US FDA seeks to limit arsenic content in baby food
Will you feed your baby arsenic? Apparently, people have been doing that for decades and the US Food and Drug Administration is only now seeking to limit the amount of inorganic arsenic found in infant rice cereal, the Wall Street Journal reported in an article dated April 1, 2016.
Inorganic arsenic is said to occur naturally but it can also come from the use of fertilizer and pesticides.
While arsenic occurs naturally and is present in air, water and land, the World Health Organization said it is highly toxic in its inorganic form.
The WHO said long term exposure to inorganic arsenic by ingesting contaminated drinking water and eating food prepared or irrigated with arsenic contaminated water can lead to arsenic poisoning.
According to the article, the FDA seems to be yielding to pressure from consumer groups as it had earlier recommended restrictions on the amount of arsenic in apple juice.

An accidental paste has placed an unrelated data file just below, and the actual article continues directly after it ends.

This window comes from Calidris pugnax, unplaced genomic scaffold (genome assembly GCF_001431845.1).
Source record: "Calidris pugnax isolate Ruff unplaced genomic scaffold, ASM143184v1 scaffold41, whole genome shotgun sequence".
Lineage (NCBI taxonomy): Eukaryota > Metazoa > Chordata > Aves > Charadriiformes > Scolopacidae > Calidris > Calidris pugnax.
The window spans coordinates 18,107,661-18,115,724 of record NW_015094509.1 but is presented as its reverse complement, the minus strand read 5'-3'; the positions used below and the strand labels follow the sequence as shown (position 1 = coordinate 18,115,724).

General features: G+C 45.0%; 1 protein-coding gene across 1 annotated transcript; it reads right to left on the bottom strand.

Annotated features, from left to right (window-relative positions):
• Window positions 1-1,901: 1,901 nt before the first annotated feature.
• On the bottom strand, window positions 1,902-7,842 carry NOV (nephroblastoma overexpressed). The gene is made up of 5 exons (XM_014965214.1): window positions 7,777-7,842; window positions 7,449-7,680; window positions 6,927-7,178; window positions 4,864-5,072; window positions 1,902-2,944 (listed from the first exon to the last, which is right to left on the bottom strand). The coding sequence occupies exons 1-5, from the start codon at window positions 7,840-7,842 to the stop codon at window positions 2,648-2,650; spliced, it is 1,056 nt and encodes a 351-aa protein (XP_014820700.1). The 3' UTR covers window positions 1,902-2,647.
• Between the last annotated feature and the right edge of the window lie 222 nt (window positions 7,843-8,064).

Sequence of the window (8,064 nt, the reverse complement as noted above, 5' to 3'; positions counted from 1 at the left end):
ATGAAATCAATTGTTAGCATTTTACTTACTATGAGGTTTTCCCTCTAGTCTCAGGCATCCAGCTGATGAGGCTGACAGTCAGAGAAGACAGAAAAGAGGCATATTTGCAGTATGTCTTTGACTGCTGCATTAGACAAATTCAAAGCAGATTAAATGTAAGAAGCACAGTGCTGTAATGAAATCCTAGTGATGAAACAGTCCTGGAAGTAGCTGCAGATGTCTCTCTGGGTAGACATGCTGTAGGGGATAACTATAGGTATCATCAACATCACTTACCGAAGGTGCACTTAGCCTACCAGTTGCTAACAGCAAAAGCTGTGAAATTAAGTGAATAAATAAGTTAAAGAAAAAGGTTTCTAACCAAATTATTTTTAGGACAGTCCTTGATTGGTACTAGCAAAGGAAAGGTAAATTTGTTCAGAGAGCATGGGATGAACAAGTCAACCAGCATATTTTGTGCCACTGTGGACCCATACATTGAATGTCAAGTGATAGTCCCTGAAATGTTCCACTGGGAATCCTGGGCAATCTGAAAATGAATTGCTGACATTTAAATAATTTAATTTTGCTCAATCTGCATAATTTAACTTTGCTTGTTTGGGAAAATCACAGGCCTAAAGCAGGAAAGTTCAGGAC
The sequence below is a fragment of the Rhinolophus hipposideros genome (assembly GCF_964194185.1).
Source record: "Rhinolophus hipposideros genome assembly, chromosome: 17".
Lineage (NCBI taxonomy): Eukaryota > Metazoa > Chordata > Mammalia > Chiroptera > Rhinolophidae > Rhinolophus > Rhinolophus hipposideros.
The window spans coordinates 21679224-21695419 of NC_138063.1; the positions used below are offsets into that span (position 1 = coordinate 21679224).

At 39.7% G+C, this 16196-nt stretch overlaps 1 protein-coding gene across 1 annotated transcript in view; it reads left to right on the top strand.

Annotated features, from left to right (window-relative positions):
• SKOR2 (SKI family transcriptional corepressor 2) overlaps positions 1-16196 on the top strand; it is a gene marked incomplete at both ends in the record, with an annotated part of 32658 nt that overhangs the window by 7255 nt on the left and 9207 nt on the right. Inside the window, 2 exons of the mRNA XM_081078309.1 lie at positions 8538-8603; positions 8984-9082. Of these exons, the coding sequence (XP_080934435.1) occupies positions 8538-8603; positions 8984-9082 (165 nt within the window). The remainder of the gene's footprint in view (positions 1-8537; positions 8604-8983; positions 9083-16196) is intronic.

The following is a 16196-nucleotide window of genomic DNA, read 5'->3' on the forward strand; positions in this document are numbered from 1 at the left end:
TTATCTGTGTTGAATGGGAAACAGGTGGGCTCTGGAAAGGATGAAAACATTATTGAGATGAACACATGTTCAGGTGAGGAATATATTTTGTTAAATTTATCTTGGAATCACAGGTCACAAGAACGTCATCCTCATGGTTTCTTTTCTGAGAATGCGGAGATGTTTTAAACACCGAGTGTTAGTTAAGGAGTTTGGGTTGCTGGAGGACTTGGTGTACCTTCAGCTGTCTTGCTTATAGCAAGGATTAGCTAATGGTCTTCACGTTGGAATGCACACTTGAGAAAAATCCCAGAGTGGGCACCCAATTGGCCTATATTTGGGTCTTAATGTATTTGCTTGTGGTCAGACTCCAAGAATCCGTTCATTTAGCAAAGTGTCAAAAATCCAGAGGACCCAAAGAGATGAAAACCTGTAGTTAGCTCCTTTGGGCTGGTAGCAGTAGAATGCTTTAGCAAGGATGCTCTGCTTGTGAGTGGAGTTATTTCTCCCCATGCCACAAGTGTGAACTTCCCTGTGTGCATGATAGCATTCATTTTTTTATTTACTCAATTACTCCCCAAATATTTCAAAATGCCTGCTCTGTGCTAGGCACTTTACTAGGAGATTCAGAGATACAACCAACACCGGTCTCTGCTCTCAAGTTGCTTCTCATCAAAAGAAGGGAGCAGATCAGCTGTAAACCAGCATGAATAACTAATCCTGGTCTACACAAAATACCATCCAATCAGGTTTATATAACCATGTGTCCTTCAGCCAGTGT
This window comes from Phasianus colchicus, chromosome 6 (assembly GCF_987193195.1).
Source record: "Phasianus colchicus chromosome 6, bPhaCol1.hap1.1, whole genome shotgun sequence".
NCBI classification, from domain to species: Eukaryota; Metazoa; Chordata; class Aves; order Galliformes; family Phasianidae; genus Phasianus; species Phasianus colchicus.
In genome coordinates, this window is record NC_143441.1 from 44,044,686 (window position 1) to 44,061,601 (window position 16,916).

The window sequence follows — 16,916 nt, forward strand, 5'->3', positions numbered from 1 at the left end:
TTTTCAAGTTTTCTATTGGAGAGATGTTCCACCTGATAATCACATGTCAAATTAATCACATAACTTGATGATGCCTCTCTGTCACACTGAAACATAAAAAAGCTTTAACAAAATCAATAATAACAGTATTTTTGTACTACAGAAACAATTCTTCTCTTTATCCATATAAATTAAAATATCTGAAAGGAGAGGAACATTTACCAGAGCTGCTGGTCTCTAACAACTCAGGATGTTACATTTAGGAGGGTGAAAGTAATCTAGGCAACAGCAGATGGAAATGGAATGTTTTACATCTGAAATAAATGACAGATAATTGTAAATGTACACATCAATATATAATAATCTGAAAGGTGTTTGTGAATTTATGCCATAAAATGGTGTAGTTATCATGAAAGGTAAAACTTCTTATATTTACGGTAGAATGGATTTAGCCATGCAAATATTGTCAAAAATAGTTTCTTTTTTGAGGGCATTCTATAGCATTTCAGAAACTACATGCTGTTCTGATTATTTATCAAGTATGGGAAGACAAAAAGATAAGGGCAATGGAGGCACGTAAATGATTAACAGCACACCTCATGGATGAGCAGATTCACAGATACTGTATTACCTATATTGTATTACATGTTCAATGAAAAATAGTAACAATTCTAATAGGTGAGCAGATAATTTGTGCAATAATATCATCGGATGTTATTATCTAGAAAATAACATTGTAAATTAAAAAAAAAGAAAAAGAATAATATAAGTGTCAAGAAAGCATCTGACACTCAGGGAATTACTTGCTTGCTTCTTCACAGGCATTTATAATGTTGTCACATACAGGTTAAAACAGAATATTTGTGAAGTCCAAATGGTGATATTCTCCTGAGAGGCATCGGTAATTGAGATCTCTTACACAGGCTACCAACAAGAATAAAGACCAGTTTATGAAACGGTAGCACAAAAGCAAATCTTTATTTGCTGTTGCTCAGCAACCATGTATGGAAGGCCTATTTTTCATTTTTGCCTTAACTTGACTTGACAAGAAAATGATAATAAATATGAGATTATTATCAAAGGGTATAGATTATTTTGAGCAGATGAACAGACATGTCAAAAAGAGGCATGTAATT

The FDA said exposure to inorganic arsenic can cause lower performance on some child development tests.
Under the proposal, the maximum level of inorganic arsenic that will be permitted in infant rice cereal will be at 100 parts per billion which the FDA said is comparable to the standards set by the European Commission on infant food and food for young children.
As of 2014, less than half of infant rice cereal sampled by the FDA from food retailers already met the proposed limits. The inorganic arsenic content in the food preparation can be lowered by finding rice and other raw materials with lower arsenic content.